(Phys.org) -- Pwnie Express, the company specializing in cyber security products, calls its new device ingenious. Bloggers hearing about it are paying attention to the fact that it is a power-strip lookalike but with far more ambitious intentions, such as stealth-penetrating a corporate network. Power Pwn is the name of the little device for security testing on corporate networks. It looks like an under the office desk power strip. It is actually a testing platform where security can be put to the test, a self-hacking tool for launching remotely-activated Wi-Fi, Bluetooth, and Ethernet attacks.
The testing platform covers the range from physical to application layers. Pwnie Express is taking pre-orders for the device with a pricetag of $1295 and an estimated ship date of September 30.
The Pwnie Express product description says it is a first-to-market commercial penetration testing drop box platform for remote security testing of corporate facilities, including branch offices and retail locations.
The device has Bluetooth and Wi-Fi adapters, a cellular connection, dual Ethernet ports, and hacking and remote access tools that let security professionals test the network and call home to be remotely controlled via the cellular network. The device comes with easy-to-use scripts that cause it to boot up and then phone home for instructions.
A text-to-bash feature allows sending commands to the device using SMS messages. Power Pwn is preloaded with Debian 6, Metasploit, SET, Fast-Track, w3af, Kismet, Aircrack, SSLstrip, nmap, Hydra, dsniff, Scapy, Ettercap, Bluetooth/VoIP/IPv6 tools and. It really can function as a 120/240v AC outlet strip.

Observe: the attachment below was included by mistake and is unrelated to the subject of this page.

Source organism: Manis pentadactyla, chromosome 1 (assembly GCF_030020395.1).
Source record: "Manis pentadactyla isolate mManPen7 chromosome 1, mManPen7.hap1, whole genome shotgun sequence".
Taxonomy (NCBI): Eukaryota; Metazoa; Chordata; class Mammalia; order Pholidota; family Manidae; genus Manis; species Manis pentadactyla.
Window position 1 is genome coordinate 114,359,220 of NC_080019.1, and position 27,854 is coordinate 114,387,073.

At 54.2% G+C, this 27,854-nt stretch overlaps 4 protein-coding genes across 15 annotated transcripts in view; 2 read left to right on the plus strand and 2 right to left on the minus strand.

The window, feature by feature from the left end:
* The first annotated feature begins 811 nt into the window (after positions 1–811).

The Power Pwn has funding from a new Defense Advanced Research Projects Agency (DARPA) program called Cyber Fast Track (CFT), which is looking to advance new cyber-defense tools. The officially stated purpose of CFT is to fund research to be performed by boutique security companies, individuals, and hacker/maker-spaces, and allow them to keep the commercial intellectual property for what they create.
While the purpose is to place this in the right hands for identifying network weaknesses, Tony Bradley of PCWorld is asking what about the device landing in the wrong hands, as an attacker could communicate with the device from inside the network or around the world. The device can, after all, bypass Network Access Control and other security measures in place to keep unauthorized devices off the network. It can tunnel through firewalls, he notes, maintain an encrypted connection to the attacker, and operate in stealth mode.
The fact is that any attacker with $1,300 can buy one and surreptitiously plant it in your office, he said. His advice for those in business settings is to check out and mark their office surge protectors and strips and allow only approved power strips to be in the inventory.
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